The disruption of schooling caused by COVID-19 was less likely to harm children’s mental health than pandemic-related financial stress at home, according to a study co-authored by two researchers at the UC Berkeley School of Public Health.
The study, published last month in JAMA Network Open, a journal of the American Medical Association, found in a nationwide cohort of over 6,000 children ages 10 to 13, financial disruption was associated with a 205% increase in perceived stress; 112% increase in perceived sadness, a 33% decrease in positive affect; and a 74 percentage point increase in COVID-19-related worry.
The investigation was the first to use large, population-based, geocoded, longitudinal data to measure child mental health outcomes during the pandemic. Researchers used data gathered between May and December 2020, the early phase of the pandemic, when many schools switched to online learning or to hybrid in-person and online programs.
Their results showed that school disruptions alone were not associated with changes in mental health, the authors said. They also determined that neither financial nor school disruptions were associated with changes in sleep. The findings were contrary to their hypothesis, which was that both financial and school disruptions due to COVID-19 policies harmed children’s mental health and disturbed their sleep.
“I was surprised,” said study coauthor Timothy T. Brown, a health economist at Berkeley Public Health and associate director for research at the Berkeley Center for Health Technology. “We found that the primary driver of mental health was problems in the home regarding parents not having employment, or having less employment. I think children are very sensitive as to how their parents perceive such situations.”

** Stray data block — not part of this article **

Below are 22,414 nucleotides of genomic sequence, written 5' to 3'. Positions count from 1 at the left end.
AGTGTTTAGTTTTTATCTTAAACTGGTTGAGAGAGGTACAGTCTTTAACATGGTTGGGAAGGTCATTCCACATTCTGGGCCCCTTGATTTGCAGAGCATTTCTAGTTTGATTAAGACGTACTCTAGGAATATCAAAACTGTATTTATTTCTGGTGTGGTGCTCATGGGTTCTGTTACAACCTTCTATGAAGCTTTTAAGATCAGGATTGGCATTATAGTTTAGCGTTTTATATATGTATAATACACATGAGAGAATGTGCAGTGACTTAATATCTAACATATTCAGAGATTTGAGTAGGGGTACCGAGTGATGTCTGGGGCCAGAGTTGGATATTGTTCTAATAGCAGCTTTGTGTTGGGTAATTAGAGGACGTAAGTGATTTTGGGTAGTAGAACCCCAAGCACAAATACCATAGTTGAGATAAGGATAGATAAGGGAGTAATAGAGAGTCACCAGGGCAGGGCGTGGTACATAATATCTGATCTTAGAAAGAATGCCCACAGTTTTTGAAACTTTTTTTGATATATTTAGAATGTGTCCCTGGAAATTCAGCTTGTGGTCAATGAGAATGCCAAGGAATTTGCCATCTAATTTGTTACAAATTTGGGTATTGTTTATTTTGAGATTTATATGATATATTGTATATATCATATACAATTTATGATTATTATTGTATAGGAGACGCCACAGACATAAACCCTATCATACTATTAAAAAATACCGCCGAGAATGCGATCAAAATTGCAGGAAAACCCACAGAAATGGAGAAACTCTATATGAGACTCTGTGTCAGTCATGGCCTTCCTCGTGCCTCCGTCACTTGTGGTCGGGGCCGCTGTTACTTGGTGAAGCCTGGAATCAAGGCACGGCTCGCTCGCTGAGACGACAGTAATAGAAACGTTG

Brown said that school disruptions could also have played a role in worsening some children’s mental health problems, but any such effect was not large enough to detect.
The study used statistical techniques that allowed the research team to isolate changes in school disruptions and family financial disruptions that were due to COVID policies. Child mental health effects were due to school disruptions and family financial disruptions, where school disruptions and family financial disruptions were primarily occurring due to various COVID policies.
Lonnie R. Snowden, a Berkeley Public Health professor of health policy and management, also worked on the study. The co-lead investigator was Dr. Yunyu Xiao, an assistant professor at Weill Cornell Medicine.
“During the pandemic,” the authors wrote, “policymakers faced the trade-off between reducing COVID-19 infection rates and causing potentially negative economic and mental health impacts.”
They recommend that policymakers aim to mitigate the economic impact of pandemic containment on families to improve child mental health.
The research team will next revisit the data, including new data on the same children that will soon become available, to determine the longer-term impacts of financial and schooling disruptions on mental health, including suicide-related outcomes.